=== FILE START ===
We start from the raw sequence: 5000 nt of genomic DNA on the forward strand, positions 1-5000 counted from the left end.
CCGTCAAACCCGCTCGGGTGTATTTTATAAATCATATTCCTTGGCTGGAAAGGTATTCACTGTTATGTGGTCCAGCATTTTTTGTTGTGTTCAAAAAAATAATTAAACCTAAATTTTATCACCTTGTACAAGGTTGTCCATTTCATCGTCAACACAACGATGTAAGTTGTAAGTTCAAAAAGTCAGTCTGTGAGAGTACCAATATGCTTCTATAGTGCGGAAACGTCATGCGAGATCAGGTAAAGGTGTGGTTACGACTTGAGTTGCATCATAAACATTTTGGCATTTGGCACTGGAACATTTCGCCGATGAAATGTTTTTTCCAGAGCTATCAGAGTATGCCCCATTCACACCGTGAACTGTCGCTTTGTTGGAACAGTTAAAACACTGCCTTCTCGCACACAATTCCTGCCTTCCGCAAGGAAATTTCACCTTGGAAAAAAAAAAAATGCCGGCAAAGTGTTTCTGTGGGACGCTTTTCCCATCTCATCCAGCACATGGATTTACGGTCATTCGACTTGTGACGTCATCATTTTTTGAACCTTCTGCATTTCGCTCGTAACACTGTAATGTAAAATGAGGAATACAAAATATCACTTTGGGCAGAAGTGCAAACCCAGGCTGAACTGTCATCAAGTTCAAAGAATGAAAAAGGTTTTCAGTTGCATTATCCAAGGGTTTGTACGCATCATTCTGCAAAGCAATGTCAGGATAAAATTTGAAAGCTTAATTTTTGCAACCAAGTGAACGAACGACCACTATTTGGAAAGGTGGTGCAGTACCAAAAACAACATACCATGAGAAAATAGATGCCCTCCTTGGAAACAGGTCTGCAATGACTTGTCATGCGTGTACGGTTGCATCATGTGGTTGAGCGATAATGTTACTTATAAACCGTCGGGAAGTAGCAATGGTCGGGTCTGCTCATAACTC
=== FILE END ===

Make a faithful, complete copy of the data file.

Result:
We start from the raw sequence: 5000 nt of genomic DNA on the forward strand, positions 1-5000 counted from the left end.
CCGTCAAACCCGCTCGGGTGTATTTTATAAATCATATTCCTTGGCTGGAAAGGTATTCACTGTTATGTGGTCCAGCATTTTTTGTTGTGTTCAAAAAAATAATTAAACCTAAATTTTATCACCTTGTACAAGGTTGTCCATTTCATCGTCAACACAACGATGTAAGTTGTAAGTTCAAAAAGTCAGTCTGTGAGAGTACCAATATGCTTCTATAGTGCGGAAACGTCATGCGAGATCAGGTAAAGGTGTGGTTACGACTTGAGTTGCATCATAAACATTTTGGCATTTGGCACTGGAACATTTCGCCGATGAAATGTTTTTTCCAGAGCTATCAGAGTATGCCCCATTCACACCGTGAACTGTCGCTTTGTTGGAACAGTTAAAACACTGCCTTCTCGCACACAATTCCTGCCTTCCGCAAGGAAATTTCACCTTGGAAAAAAAAAAAATGCCGGCAAAGTGTTTCTGTGGGACGCTTTTCCCATCTCATCCAGCACATGGATTTACGGTCATTCGACTTGTGACGTCATCATTTTTTGAACCTTCTGCATTTCGCTCGTAACACTGTAATGTAAAATGAGGAATACAAAATATCACTTTGGGCAGAAGTGCAAACCCAGGCTGAACTGTCATCAAGTTCAAAGAATGAAAAAGGTTTTCAGTTGCATTATCCAAGGGTTTGTACGCATCATTCTGCAAAGCAATGTCAGGATAAAATTTGAAAGCTTAATTTTTGCAACCAAGTGAACGAACGACCACTATTTGGAAAGGTGGTGCAGTACCAAAAACAACATACCATGAGAAAATAGATGCCCTCCTTGGAAACAGGTCTGCAATGACTTGTCATGCGTGTACGGTTGCATCATGTGGTTGAGCGATAATGTTACTTATAAACCGTCGGGAAGTAGCAATGGTCGGGTCTGCTCATAACTC